My first day, the very second panel I attended, was the worst. I went up to one of the speakers that I had thought was the moderator and went into my spiel. He practically bolted and then the moderator appeared “relieving him” of dealing with me. I again went into my spiel, and the moderator was in the group of those that really didn’t listen, but for appearances sake would say he would use it, and then just not. The original person I approached stayed there the whole time as I explained how my device worked, and when I tried to show him how to turn it on, because that’s all they needed to do – turn it on – he glared at me and physically jumped back. Yes, he actually physically stepped back from this terrifying mind-reading device. He then said with contempt, “I’m not touching that!” And true to his word, he didn’t. I didn’t know whether to scream or cry, but I did neither. I felt extremely uncomfortable after the encounter, and his looks in my direction during the panel made me want to get up and leave. But I couldn’t, because they had my device even though they weren’t using it. I was stuck.

Afterwards, I talked to a few friends, other alum from my MFA program and told them I didn’t want to go back. I had spent hundreds of dollars just to attend, because between AWP membership, travel and lodging expenses, such a trip is at least $900. But I didn’t want to go back. Between AWP’s lack-of-response and the attitudes I experienced the first day – I was done. Because as anxious as I had been these experiences exceeded my worst-case scenario.

But I did go back, usually only attending things with friends or my husband. My husband who had other plans had to be my shadow for the remaining two days. I was still my own advocate, but with people not using my device or using it incorrectly, on top of my deafness, which the device does not correct – it just improves the experience – I could not understand a thing. My non-writer husband had to borrow a writer’s cap and try to understand what was worth jotting down in notes and relaying to me later. He also recorded sessions, realizing it was better to just write down everything and transcribe it after the conference had ended. And he did, it took roughly twenty hours, but he did.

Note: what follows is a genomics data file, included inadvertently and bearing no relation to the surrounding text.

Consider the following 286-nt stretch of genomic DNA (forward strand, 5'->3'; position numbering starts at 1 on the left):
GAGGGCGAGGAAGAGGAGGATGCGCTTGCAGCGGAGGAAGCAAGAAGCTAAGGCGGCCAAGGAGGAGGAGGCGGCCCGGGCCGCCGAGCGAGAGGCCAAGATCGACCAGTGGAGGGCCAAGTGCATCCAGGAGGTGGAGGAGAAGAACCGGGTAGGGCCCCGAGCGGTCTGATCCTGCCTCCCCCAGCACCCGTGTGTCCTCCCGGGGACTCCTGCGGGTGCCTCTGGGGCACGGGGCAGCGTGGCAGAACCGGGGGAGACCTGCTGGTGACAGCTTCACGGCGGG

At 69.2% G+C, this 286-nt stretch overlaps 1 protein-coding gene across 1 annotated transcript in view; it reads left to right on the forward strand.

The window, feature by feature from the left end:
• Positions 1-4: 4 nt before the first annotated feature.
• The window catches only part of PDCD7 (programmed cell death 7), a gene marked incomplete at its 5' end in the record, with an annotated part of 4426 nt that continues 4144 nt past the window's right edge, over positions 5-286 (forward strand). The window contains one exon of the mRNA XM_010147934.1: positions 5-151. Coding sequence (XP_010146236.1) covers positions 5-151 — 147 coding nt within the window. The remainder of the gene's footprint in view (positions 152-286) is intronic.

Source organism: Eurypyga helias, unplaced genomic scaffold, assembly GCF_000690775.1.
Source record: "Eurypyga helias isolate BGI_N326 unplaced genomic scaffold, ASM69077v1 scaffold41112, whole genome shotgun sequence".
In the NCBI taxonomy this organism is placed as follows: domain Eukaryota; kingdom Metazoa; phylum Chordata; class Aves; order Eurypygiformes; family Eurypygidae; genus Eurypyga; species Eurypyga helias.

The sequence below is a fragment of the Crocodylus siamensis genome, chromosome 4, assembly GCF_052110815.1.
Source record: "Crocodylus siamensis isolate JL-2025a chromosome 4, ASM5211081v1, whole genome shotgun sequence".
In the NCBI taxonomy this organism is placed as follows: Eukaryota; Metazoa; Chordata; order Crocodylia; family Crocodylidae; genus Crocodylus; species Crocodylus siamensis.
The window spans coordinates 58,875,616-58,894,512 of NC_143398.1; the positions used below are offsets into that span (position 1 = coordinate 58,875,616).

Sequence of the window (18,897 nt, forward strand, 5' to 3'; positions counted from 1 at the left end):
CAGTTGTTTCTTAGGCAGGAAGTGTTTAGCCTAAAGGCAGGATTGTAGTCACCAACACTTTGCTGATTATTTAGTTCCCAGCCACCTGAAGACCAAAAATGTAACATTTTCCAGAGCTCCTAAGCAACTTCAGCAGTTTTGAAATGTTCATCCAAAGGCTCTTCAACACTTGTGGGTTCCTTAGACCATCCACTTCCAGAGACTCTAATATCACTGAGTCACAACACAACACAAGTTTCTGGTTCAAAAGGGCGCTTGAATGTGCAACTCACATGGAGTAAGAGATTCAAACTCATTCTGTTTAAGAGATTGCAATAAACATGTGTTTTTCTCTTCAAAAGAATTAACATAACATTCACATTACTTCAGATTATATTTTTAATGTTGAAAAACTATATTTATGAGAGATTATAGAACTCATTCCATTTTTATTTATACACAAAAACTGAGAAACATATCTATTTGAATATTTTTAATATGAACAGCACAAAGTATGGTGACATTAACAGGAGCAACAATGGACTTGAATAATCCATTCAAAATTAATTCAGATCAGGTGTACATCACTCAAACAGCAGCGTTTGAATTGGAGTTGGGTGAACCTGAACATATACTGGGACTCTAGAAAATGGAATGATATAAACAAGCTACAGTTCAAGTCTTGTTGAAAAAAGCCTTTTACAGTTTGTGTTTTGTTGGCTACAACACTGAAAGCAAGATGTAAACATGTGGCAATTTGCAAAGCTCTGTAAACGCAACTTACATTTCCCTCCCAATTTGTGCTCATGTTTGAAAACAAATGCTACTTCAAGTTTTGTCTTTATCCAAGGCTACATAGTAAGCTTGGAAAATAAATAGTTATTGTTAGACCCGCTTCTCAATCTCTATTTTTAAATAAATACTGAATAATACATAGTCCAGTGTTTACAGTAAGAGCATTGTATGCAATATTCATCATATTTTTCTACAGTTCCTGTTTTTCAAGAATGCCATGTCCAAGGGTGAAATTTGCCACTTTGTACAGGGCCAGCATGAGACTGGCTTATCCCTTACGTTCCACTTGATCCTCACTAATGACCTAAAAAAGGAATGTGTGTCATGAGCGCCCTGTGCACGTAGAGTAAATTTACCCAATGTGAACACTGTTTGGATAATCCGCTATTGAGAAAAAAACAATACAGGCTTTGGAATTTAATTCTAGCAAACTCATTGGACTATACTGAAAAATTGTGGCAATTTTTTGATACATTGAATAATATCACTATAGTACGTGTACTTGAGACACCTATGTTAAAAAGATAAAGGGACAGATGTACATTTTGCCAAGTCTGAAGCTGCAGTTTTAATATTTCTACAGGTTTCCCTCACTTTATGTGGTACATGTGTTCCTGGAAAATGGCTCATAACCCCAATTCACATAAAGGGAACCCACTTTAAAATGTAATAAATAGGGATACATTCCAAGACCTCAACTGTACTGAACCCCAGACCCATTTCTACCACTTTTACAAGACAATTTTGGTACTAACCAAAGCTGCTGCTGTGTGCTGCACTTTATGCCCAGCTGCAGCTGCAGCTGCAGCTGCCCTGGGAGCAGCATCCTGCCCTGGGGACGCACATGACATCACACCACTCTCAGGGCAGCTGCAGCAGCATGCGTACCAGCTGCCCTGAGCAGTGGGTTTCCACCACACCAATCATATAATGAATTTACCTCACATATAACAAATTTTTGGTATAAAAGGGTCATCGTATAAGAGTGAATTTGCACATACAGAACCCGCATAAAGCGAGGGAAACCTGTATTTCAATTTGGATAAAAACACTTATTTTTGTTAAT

While I requested videos and/or transcripts from AWP I was told I was out-of-luck. Every alternative solution I had suggested or requested so that I could understand what I attended was denied or ignored. The AWP did not even reserve the first row in their panels for people with disabilities. I have to be in the first row since my device I use works on Bluetooth and doesn’t really go through human bodies so well. Their response was, “We cannot police it since we have over 550 events,” etc. But you know what? If you can have 550 events you should have a protocol to make sure people with disabilities have these seats and if there are seats left – fine. AWP did not even bother hanging a sign on the first row. Zero effort was made (which is also an ADA violation, for your information). And in terms of policing it, charge the moderators with this responsibility. The truth is, every argument I was given as to why AWP could not accommodate me had a very real, and often simple, solution. But AWP just wasn’t interested in trying.

I thought my experiences at the conference had been a fluke, or perhaps AWP was not used to people requesting any accommodations. But I was naïve. I told many people I wanted to start a caucus for people with disabilities so that their accessibility concerns and their representation within the organization, namely on panels, would improve. I found there was a lot of interest in this among AWP members with disabilities. This empowered me. There was interest because as bad as my first experience was, others had experiences far worse – every year without fail. This reinforced how necessary a caucus was, and how important it was to get disability issues out there through panels at the conference.